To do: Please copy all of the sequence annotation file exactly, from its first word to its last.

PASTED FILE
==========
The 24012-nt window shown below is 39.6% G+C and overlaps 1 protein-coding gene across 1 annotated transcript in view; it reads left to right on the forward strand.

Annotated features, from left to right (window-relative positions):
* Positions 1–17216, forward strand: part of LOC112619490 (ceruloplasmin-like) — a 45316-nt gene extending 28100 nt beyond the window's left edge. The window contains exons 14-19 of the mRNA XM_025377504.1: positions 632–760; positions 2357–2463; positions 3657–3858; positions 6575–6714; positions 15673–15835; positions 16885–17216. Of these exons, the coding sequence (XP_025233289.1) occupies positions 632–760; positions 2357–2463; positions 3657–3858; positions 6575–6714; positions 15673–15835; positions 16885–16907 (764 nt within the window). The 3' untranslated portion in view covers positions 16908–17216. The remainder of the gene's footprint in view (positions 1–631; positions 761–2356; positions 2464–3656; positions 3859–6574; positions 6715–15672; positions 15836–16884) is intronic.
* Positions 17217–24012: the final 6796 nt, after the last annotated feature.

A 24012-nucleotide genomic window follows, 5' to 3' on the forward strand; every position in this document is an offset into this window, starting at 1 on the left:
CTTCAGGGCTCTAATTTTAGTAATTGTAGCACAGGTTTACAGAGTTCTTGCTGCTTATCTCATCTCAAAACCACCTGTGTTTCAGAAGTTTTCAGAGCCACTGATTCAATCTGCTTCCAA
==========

The 24012-nt window shown below is 39.6% G+C and overlaps 1 protein-coding gene across 1 annotated transcript in view; it reads left to right on the forward strand.

Annotated features, from left to right (window-relative positions):
* Positions 1–17216, forward strand: part of LOC112619490 (ceruloplasmin-like) — a 45316-nt gene extending 28100 nt beyond the window's left edge. The window contains exons 14-19 of the mRNA XM_025377504.1: positions 632–760; positions 2357–2463; positions 3657–3858; positions 6575–6714; positions 15673–15835; positions 16885–17216. Of these exons, the coding sequence (XP_025233289.1) occupies positions 632–760; positions 2357–2463; positions 3657–3858; positions 6575–6714; positions 15673–15835; positions 16885–16907 (764 nt within the window). The 3' untranslated portion in view covers positions 16908–17216. The remainder of the gene's footprint in view (positions 1–631; positions 761–2356; positions 2464–3656; positions 3859–6574; positions 6715–15672; positions 15836–16884) is intronic.
* Positions 17217–24012: the final 6796 nt, after the last annotated feature.

A 24012-nucleotide genomic window follows, 5' to 3' on the forward strand; every position in this document is an offset into this window, starting at 1 on the left:
CTTCAGGGCTCTAATTTTAGTAATTGTAGCACAGGTTTACAGAGTTCTTGCTGCTTATCTCATCTCAAAACCACCTGTGTTTCAGAAGTTTTCAGAGCCACTGATTCAATCTGCTTCCAA